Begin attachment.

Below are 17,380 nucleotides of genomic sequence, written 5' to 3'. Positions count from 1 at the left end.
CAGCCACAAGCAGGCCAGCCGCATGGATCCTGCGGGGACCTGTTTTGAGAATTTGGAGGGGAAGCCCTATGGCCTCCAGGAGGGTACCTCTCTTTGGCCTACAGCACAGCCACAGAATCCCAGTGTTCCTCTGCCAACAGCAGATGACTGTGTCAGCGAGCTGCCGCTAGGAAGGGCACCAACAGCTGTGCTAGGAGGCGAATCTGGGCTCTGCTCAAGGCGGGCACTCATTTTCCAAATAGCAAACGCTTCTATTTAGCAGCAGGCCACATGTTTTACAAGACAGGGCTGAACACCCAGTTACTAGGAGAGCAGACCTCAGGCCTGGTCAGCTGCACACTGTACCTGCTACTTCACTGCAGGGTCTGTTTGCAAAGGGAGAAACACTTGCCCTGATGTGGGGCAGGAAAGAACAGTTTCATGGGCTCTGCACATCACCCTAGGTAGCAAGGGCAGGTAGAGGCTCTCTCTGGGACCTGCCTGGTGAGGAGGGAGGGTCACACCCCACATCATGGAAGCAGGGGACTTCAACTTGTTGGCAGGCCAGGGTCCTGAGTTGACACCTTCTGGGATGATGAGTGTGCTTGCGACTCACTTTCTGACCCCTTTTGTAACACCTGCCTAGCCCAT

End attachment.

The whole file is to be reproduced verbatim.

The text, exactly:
Below are 17,380 nucleotides of genomic sequence, written 5' to 3'. Positions count from 1 at the left end.
CAGCCACAAGCAGGCCAGCCGCATGGATCCTGCGGGGACCTGTTTTGAGAATTTGGAGGGGAAGCCCTATGGCCTCCAGGAGGGTACCTCTCTTTGGCCTACAGCACAGCCACAGAATCCCAGTGTTCCTCTGCCAACAGCAGATGACTGTGTCAGCGAGCTGCCGCTAGGAAGGGCACCAACAGCTGTGCTAGGAGGCGAATCTGGGCTCTGCTCAAGGCGGGCACTCATTTTCCAAATAGCAAACGCTTCTATTTAGCAGCAGGCCACATGTTTTACAAGACAGGGCTGAACACCCAGTTACTAGGAGAGCAGACCTCAGGCCTGGTCAGCTGCACACTGTACCTGCTACTTCACTGCAGGGTCTGTTTGCAAAGGGAGAAACACTTGCCCTGATGTGGGGCAGGAAAGAACAGTTTCATGGGCTCTGCACATCACCCTAGGTAGCAAGGGCAGGTAGAGGCTCTCTCTGGGACCTGCCTGGTGAGGAGGGAGGGTCACACCCCACATCATGGAAGCAGGGGACTTCAACTTGTTGGCAGGCCAGGGTCCTGAGTTGACACCTTCTGGGATGATGAGTGTGCTTGCGACTCACTTTCTGACCCCTTTTGTAACACCTGCCTAGCCCAT